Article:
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Blood. 2000 Apr 15;95(8):2462-70.

Neutrophil polarity and locomotion are associated with surface redistribution of leukosialin (CD43), an antiadhesive membrane molecule.

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  • 1INSERM U507, Hôpital Necker, Paris, France. sseveau@mail.med.cornell.edu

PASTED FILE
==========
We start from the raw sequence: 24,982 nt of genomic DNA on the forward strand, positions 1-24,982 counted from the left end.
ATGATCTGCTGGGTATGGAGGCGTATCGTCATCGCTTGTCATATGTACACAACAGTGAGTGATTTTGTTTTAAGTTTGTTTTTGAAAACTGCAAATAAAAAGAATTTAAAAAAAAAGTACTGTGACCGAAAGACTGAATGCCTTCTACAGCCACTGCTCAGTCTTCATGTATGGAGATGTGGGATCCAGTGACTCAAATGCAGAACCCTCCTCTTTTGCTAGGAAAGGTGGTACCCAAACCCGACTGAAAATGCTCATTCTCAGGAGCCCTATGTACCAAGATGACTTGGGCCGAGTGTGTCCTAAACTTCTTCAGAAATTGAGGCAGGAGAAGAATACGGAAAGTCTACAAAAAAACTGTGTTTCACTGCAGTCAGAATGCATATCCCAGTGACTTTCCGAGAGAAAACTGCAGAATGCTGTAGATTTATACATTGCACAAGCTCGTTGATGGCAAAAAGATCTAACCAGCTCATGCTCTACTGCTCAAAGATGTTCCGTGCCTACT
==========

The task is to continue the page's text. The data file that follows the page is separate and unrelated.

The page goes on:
This study analyzed the behavior of an antiadhesive membrane molecule, CD43, in neutrophil polarization and locomotion. CD43 cross-linking by antibodies induced neutrophil locomotion, with CD43 molecules clustered at the uropod of polarized neutrophils. In contrast, CD11b/CD18 cross-linking by antibodies did not affect either cell polarization or locomotion. Stimulation of suspended or adherent neutrophils with chemotactic peptide results in cell polarization and locomotion and a concomitant redistribution of CD43 to the uropod. This process is entirely reversible. The study also investigated which actin-binding protein could be involved in CD43 lateral redistribution. alpha-Actinin and moesin are preferentially adsorbed on Sepharose beads bearing a recombinant CD43 intracellular domain. Analysis by immunofluorescence confocal microscopy shows a codistribution of moesin during CD43 lateral redistribution. By contrast, alpha-actinin is located at the leading edge, an area devoid of CD43. These results shed new light on the role of CD43 membrane redistribution, which appears to be directly related to neutrophil polarity and locomotion. (Blood. 2000;95:2462-2470)

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